Currently, up to 50 people can attend a funeral at a time, and a wedding can be attended by people needed for the ceremony: best men, parents, and siblings. With this, the spring rules seem a bit stricter, as back then weddings could be held in a “close family circle,” and in early April, the funeral association asked for funerals to be held with up to 10 mourners.

From this week on, restaurants are completely closed, only home delivery is possible. However, factory canteens may be open. In the spring, restaurants could only be open from 6 a.m. to 3 p.m. at first, and then only those waiting for their takeaway could be in the establishments.

Currently, shops, hairdressers, and small craft service providers must close at 7 p.m. In the spring, like restaurants, they could be open between 6 a.m. and 3 p.m., but there were exceptions, such as in stores and supermarkets where a shopping time zone was introduced for people over the age of 65 between 9 and 12 in the morning. Now there is no shopping time zone for the elderly. However, as a result of the restrictions, small service providers have suspended their services in many places.

Hotels are only allowed to receive guests for business or educational purposes according to the restrictions announced on Monday, but not tourists. There was no specific measure for hotels in the spring, although a large number of accommodations (including Airbnbs) closed or sought alternative solutions due to entry bans at the borders and curfews. In many places, hotel rooms and Airbnbs have been rented out as apartments.

Sporting events are currently held behind closed gates, but will continue. Closed gate matches were also ordered in the spring; however, organizers of the sports tournaments preferred to stop the competitions immediately. The UEFA Cups, including the European Championship qualifiers, the Champions League, and the Europa League, have also stopped.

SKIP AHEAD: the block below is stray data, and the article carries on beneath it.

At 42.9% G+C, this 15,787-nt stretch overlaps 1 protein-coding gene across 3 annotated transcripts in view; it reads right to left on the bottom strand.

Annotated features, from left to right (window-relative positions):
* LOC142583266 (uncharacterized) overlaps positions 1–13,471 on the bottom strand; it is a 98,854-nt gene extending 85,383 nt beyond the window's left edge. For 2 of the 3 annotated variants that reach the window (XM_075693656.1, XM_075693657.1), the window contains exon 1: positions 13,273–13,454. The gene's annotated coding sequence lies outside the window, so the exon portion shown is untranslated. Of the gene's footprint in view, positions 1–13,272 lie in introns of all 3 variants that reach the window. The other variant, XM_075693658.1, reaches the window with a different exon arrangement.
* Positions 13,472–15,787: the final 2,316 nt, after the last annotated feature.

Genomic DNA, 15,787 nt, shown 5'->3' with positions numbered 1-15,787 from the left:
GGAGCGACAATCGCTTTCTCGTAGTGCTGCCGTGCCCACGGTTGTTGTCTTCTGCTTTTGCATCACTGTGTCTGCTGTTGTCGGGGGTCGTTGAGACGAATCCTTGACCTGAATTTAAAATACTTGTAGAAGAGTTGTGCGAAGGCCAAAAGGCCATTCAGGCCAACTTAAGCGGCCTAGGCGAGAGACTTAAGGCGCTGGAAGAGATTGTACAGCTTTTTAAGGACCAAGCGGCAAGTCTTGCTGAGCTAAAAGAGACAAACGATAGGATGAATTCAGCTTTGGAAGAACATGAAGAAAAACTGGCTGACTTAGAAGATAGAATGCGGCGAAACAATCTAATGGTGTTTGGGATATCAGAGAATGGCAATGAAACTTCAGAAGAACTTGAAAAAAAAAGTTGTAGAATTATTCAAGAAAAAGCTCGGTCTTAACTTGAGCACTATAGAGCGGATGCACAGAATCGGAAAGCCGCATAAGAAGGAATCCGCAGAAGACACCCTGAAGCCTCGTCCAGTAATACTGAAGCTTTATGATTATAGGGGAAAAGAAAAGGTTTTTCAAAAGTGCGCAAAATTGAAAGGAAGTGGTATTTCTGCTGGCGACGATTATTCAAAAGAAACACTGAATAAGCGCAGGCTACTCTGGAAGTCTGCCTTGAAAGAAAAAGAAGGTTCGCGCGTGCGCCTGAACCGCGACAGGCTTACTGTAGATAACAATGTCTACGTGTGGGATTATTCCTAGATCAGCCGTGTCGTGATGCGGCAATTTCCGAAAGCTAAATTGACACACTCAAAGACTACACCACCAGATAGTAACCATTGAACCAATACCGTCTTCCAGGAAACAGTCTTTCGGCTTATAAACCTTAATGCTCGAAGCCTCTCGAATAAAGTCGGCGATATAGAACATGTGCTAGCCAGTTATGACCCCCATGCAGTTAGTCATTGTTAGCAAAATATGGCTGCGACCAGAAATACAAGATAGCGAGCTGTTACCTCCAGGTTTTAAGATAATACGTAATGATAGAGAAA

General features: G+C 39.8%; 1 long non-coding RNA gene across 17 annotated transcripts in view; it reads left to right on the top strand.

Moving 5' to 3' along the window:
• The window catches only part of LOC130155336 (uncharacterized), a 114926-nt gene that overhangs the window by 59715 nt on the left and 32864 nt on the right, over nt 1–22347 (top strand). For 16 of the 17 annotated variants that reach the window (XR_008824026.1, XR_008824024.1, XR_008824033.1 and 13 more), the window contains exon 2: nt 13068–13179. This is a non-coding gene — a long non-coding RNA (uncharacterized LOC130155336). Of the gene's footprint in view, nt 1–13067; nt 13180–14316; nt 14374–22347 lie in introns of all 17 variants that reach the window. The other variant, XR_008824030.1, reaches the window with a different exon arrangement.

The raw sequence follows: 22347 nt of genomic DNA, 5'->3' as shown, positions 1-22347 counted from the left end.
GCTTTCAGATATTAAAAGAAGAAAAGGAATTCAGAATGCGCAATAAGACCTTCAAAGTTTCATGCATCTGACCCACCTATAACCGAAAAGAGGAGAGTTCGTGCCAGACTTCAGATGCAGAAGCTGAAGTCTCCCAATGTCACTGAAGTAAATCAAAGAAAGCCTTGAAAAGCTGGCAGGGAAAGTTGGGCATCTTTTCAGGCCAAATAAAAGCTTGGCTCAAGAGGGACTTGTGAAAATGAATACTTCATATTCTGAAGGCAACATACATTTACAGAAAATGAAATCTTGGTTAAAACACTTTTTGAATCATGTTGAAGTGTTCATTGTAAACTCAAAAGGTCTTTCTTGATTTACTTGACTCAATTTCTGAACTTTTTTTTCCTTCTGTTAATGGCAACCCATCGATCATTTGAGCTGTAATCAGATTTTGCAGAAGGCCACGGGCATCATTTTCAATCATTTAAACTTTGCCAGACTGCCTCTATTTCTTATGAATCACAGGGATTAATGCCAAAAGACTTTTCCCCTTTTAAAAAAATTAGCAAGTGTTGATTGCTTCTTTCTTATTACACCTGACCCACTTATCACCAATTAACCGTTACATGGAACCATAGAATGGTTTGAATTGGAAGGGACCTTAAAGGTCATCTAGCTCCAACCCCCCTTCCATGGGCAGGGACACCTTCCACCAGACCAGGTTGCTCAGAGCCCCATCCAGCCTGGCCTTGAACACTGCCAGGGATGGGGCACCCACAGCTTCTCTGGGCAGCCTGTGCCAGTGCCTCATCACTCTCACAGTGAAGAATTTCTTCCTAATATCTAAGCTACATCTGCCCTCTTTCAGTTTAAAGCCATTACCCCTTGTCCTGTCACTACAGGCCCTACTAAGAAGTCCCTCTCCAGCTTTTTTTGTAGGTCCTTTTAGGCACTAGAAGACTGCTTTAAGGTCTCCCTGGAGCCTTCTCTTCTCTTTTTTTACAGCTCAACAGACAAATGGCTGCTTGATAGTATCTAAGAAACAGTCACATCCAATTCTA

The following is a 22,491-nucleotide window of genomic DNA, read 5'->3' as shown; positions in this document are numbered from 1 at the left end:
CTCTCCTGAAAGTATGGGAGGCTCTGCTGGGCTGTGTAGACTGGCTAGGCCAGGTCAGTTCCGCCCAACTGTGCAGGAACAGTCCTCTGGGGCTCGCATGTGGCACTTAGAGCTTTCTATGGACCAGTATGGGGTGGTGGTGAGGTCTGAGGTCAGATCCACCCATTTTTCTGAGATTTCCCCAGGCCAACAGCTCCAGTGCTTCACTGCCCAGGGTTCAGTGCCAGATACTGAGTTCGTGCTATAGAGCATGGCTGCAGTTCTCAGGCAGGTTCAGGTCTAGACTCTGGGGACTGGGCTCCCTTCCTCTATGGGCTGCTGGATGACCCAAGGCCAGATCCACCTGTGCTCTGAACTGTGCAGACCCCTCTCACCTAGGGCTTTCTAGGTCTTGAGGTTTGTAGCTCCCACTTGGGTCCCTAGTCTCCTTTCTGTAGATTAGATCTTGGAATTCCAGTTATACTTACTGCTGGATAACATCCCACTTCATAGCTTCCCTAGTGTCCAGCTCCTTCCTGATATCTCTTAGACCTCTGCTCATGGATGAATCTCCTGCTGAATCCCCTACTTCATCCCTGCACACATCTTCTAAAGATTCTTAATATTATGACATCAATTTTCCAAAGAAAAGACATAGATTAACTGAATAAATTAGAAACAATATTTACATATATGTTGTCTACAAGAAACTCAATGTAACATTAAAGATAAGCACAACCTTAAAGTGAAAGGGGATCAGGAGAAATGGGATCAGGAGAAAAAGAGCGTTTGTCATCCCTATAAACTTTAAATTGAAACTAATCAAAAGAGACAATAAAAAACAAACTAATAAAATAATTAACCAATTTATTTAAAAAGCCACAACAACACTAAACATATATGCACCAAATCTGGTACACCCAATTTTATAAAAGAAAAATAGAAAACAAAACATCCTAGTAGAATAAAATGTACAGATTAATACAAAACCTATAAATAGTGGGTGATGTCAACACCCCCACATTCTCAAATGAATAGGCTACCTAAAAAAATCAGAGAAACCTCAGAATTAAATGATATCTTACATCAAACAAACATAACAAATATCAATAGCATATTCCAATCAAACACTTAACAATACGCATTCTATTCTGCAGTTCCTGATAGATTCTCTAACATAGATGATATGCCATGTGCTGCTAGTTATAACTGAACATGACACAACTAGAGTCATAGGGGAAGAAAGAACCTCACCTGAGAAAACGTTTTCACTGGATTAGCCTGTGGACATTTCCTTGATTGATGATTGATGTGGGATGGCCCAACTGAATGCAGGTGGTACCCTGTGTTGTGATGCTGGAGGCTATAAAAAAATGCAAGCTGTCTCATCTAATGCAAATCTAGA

Currently, from the ninth grade onwards, all high school students and university students have been assigned a digital curriculum, and dormitories have also been closed, and are only available to special case students such as foreign students. Students younger than them, as well as kindergartens and nurseries, will continue to be open, and the teachers, as well as the staff of the kindergartens and nurseries will be tested weekly. The school closure was stricter in the spring: everything was closed from primary schools to universities, they switched to digital education everywhere, and dormitories were also shut down. The opening of the kindergartens and nurseries could be decided by local governments- in Budapest for example, they were closed.

The current measures, although seeming to be more stringent, do not appear to be as strict in comparison as in the spring if we are looking at the statistics of the spread of the epidemic. However, the government is determined to avoid shutting down the economy completely, as in the spring for example, several car manufacturing factories shut down as a result of closed borders and the resulting disruption in the supply chain. Ikea has also closed all its domestic stores, not to mention the foreign tourism. Viktor Orbán announced in early September, before the start of the second wave, that the country could not shut down, “Hungary must function,”and persisted for weeks despite deteriorating epidemiological data.

featured photo: police officers check the compliance with the restrictions in Budapest during the first wave of the coronavirus epidemic, back in the Spring (Zsolt Szigetváry/MTI)